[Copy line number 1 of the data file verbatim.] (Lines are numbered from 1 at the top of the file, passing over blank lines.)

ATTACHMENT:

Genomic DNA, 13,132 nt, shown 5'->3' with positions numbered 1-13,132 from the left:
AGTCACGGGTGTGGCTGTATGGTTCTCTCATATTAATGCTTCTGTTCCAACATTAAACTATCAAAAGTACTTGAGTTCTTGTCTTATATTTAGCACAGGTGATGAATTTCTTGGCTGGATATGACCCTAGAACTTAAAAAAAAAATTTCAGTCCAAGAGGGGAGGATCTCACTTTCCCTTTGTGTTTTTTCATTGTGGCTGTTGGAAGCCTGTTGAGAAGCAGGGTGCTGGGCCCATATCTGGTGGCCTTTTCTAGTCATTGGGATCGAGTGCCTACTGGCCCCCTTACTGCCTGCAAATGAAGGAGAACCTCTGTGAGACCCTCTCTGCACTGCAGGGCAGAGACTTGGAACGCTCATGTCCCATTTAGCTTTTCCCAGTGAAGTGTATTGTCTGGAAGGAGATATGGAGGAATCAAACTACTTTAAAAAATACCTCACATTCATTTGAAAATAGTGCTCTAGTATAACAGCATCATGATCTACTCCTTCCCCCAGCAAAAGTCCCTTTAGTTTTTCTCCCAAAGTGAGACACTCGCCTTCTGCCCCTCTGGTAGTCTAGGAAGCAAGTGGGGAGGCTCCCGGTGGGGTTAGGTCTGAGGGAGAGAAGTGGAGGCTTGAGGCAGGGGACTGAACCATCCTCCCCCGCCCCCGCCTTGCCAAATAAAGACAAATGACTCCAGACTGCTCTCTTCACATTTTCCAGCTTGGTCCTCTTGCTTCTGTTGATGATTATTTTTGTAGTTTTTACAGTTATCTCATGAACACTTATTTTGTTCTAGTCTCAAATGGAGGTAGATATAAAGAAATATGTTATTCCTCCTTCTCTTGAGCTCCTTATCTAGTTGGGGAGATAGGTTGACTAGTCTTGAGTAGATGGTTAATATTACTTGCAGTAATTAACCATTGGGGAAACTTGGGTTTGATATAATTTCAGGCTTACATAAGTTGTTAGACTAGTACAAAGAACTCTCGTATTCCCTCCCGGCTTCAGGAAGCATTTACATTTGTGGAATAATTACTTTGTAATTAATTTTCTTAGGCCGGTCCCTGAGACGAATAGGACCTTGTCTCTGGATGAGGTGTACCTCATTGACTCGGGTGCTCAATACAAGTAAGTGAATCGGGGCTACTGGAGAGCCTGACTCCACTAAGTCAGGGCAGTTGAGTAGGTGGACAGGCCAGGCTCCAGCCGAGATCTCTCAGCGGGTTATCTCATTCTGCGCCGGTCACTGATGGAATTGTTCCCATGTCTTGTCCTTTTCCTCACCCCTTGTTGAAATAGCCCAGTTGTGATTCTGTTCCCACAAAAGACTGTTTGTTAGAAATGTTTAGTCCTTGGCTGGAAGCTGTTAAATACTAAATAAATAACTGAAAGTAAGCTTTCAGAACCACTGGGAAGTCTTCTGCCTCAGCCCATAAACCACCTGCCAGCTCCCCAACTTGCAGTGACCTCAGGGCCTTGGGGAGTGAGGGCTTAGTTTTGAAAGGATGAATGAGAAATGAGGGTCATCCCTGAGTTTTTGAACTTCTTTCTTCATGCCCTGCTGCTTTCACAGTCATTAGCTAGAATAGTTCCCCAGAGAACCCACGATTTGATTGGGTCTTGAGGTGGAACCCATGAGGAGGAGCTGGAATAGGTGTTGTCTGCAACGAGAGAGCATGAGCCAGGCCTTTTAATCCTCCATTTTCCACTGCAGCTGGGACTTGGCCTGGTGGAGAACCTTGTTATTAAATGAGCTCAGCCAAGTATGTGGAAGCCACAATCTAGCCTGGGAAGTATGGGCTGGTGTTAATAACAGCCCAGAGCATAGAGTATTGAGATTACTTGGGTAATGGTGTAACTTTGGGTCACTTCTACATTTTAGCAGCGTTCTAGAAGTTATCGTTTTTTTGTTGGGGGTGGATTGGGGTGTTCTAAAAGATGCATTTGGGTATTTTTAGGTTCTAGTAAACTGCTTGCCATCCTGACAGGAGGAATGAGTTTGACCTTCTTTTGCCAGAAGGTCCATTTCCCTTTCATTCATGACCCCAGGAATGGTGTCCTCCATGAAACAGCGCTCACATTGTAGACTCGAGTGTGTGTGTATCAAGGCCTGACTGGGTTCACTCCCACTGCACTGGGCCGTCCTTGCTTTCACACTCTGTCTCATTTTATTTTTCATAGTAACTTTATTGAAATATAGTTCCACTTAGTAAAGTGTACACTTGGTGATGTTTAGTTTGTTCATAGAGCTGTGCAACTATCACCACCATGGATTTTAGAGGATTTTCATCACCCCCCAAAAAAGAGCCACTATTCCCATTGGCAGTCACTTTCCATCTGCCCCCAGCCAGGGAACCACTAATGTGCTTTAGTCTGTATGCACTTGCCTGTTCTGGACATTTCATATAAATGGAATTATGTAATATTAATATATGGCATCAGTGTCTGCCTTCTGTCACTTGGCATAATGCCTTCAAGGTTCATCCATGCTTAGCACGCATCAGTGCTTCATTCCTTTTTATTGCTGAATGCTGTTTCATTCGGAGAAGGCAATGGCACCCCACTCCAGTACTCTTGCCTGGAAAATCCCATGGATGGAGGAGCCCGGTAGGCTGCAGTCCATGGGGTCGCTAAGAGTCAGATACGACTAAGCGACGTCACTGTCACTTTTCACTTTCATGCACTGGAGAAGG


Genomic DNA, 13,132 nt, shown 5'->3' with positions numbered 1-13,132 from the left: